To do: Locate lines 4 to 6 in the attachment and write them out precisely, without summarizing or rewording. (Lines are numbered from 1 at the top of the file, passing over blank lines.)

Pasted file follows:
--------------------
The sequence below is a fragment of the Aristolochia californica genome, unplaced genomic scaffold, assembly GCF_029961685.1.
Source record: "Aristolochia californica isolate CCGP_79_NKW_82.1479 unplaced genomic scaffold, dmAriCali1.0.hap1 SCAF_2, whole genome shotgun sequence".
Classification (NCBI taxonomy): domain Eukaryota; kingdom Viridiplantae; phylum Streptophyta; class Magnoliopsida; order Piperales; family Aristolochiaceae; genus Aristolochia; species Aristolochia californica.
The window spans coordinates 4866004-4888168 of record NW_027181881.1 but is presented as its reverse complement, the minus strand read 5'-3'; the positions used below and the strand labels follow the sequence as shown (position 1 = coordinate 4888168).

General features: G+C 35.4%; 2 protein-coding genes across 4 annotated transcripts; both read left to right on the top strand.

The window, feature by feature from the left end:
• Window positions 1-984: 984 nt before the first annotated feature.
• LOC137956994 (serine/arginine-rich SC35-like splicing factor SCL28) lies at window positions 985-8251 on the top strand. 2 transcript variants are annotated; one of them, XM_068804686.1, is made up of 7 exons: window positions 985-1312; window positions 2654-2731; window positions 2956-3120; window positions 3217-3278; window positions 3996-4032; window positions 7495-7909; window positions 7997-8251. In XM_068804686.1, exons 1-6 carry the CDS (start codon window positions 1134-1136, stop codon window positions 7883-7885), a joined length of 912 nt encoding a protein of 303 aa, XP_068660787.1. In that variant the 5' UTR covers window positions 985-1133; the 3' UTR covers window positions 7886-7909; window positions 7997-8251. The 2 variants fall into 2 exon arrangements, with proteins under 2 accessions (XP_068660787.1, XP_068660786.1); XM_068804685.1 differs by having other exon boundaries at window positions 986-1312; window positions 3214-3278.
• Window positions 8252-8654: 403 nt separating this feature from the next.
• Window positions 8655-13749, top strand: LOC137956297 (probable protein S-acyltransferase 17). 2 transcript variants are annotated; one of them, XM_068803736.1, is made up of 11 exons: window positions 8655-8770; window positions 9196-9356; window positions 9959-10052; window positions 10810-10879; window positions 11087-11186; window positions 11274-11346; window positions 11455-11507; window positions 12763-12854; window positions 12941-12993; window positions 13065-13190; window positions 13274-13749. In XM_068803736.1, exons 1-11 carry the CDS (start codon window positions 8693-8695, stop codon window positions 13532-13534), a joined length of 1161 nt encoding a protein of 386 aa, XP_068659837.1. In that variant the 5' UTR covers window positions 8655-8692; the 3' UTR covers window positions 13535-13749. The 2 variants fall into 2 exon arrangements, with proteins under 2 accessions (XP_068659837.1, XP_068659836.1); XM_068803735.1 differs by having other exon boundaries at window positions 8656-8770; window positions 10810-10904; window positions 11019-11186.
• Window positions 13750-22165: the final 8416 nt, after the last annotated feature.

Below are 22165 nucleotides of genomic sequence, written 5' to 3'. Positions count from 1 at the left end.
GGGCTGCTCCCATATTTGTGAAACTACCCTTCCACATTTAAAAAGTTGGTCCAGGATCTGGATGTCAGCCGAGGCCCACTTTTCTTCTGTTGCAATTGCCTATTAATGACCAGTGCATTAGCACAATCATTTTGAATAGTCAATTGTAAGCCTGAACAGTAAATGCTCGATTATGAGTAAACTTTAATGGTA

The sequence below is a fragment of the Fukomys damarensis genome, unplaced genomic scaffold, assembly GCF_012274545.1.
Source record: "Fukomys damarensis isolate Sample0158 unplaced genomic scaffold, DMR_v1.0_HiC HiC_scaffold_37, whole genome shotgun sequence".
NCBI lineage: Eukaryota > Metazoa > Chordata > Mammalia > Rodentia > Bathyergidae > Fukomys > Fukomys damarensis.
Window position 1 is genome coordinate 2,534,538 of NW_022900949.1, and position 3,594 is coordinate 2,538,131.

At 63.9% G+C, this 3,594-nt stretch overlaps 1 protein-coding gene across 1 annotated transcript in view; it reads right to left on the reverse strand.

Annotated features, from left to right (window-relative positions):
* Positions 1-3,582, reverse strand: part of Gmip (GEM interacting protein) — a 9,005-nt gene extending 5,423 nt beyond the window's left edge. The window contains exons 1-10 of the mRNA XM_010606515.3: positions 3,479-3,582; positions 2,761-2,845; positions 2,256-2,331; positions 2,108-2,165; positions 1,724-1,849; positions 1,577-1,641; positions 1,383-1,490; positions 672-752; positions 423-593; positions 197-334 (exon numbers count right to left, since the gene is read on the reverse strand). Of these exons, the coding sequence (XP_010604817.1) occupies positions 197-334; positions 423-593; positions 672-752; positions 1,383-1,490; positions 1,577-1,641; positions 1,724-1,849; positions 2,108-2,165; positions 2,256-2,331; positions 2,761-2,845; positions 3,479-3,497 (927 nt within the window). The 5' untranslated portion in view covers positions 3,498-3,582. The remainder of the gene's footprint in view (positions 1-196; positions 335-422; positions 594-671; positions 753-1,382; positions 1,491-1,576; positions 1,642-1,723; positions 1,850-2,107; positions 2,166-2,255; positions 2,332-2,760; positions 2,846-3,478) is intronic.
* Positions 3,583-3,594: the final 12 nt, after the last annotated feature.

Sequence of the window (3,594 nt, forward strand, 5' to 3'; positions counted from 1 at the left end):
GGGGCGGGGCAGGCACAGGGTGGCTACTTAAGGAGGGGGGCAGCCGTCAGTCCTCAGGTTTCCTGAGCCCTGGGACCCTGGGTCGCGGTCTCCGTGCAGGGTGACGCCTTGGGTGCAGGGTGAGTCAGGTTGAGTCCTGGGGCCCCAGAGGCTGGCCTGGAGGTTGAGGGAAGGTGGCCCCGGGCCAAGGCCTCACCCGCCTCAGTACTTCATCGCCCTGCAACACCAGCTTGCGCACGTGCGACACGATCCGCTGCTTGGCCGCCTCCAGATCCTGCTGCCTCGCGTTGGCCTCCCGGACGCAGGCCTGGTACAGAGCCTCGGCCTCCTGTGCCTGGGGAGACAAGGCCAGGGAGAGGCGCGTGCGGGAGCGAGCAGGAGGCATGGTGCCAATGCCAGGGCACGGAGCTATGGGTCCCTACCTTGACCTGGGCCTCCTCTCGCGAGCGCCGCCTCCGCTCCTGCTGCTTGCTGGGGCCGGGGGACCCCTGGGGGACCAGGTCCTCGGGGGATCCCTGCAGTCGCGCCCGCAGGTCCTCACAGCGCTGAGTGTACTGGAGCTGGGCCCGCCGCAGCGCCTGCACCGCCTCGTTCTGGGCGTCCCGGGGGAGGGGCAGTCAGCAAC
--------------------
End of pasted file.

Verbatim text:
The window spans coordinates 4866004-4888168 of record NW_027181881.1 but is presented as its reverse complement, the minus strand read 5'-3'; the positions used below and the strand labels follow the sequence as shown (position 1 = coordinate 4888168).

General features: G+C 35.4%; 2 protein-coding genes across 4 annotated transcripts; both read left to right on the top strand.

The window, feature by feature from the left end: